You know what I said.


I said: You go on, Margie.


Up there on the cliffs, it’s sandy and gorsey with the dipped holes of rabbits just waiting for your feet, but I know those paths and, after she had gone, I found a place of perfect vantage and I watched them.


I have never been in the sea, and seeing them there, bucking and laughing in the spray from the waves, in all their brazen nakedness, I was envious. I didn’t see him at first. I saw the boys from the bakery larking about in the shallows, their skinny thighs like chicken gristle and the piece between their legs like a flap of something they forgot to tuck in. They waded out till just the top halves of their pale bodies were poking up from the very edge of the ocean, and they were leaping awkwardly into buffeting waves that knocked them down repeatedly, as if they were trapped and trying to get further out, like little struggling pilgrims at the start of a great distance.


But he had been out deeper. He had been swimming, which was curious as our fishermen never learnt to swim; they said if your boat goes down you are as good as dead, so why wait? But he had been swimming and then suddenly he came in and he was there, walking out of the swell of the water, looking down at nothing, the sea a liquid spread of calm pink and turquoise spilling out behind him, like the silk sheets Margie says they have in Paris. And it was something because he didn’t know I was looking, and it was something because his head was down, and it was something in the way his shoulders were set out broad in a straight line from that downward head, and the way it all sloped down in perfect lines to the rest of him. It was something like geometry. And I admit, I wanted to call out then, from my huddled hideout up in the rabbit burrows, with the scratchy grass and the tickling insects, and I admit, I suppose, that I wanted something of what he had with him, but to call out would have been to break what he held, and had he looked up, it would have all been gone, so I held it with my eyes, I held him like a ship on the horizon in my gaze, and I held it and I held it.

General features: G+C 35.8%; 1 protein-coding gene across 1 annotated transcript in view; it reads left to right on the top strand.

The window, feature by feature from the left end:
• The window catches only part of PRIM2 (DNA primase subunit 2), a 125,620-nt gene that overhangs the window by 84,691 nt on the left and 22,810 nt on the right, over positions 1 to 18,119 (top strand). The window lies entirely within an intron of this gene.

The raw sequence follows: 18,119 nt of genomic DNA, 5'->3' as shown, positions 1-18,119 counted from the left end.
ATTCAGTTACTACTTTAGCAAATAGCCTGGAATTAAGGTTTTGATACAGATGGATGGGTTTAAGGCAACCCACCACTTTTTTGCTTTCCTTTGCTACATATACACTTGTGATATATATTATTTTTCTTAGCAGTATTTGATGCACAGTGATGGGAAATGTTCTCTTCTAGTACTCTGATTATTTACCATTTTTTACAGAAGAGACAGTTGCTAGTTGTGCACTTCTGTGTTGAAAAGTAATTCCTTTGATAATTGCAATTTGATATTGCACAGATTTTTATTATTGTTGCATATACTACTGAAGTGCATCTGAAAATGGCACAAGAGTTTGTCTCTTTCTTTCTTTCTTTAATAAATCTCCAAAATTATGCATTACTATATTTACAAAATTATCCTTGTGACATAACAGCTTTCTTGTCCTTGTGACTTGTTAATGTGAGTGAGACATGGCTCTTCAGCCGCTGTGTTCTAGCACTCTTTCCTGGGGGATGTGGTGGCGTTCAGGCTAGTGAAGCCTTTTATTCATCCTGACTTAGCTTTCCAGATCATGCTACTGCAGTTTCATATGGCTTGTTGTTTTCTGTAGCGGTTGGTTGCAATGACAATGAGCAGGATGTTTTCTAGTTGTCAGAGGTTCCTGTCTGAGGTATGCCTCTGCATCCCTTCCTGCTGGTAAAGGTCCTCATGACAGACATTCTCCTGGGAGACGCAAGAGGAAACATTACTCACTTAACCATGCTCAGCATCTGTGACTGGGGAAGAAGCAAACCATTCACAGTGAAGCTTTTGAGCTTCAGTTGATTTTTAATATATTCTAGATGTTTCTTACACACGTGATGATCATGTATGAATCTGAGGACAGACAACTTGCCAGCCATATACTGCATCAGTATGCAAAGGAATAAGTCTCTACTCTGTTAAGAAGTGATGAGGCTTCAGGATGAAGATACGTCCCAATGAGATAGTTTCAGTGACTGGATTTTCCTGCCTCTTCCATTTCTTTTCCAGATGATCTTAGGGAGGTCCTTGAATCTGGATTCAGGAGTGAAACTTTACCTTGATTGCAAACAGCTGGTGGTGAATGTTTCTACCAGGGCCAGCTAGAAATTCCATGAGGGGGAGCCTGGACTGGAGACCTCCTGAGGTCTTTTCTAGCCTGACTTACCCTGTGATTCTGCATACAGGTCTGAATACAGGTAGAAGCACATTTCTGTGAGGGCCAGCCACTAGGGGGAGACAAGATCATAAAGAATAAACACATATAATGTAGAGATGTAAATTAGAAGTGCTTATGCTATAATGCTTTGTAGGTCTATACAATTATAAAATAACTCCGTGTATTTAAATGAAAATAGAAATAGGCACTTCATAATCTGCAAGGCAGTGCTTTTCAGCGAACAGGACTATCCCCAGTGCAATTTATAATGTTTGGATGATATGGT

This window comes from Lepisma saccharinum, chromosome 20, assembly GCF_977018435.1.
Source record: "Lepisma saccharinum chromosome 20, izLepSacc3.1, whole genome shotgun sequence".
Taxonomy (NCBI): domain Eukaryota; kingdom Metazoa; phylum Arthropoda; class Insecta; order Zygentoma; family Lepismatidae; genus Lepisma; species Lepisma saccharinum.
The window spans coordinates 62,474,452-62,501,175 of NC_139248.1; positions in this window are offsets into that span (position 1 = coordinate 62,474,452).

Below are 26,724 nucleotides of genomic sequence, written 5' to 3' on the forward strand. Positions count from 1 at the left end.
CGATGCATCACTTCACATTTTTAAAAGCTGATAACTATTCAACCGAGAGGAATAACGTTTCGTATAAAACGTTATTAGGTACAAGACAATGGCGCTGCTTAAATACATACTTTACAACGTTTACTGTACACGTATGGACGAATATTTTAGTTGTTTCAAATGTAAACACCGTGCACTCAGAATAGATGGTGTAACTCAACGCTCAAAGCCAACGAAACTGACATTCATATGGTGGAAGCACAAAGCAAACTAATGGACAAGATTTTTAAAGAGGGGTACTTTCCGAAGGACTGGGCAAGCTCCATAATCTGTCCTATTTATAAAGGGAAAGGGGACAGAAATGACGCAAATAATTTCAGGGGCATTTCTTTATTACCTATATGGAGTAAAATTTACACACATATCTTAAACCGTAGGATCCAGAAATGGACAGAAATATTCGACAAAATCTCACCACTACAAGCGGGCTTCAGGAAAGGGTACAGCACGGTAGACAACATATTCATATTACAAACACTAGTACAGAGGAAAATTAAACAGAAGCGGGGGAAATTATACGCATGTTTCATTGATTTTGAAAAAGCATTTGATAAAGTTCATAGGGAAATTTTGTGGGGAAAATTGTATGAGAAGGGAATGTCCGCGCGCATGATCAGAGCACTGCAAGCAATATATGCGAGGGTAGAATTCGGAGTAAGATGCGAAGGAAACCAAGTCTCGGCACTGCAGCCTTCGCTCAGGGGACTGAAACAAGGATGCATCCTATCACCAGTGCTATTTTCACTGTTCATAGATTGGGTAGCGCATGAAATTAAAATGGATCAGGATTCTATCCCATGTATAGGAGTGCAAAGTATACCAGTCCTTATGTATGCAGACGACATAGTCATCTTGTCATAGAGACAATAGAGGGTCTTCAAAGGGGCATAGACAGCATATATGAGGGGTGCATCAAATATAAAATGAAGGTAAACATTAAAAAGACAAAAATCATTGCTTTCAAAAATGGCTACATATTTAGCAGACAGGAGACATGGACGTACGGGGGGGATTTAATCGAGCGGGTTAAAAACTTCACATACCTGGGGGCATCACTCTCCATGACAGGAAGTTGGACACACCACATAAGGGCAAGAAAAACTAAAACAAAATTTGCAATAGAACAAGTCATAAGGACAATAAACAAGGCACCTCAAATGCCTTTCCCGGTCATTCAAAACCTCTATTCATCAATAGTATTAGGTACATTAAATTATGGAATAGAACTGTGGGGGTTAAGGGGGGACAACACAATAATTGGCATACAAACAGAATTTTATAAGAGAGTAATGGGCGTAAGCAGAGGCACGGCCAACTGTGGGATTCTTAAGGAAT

After that, I always waited to hear his voice from the boat saying something to me, Margie’s sister. You couldn’t look at the boat much, when you were pulling. Jane would know about it soon enough. Jane’s been on that rope for years and she’d bellow like a cow and you’d put your head down quick, heaving and straining, your feet slipping on the grinding pebbles, the wind whipping your coat, the weight of twelve men and a great wooden boat at your back.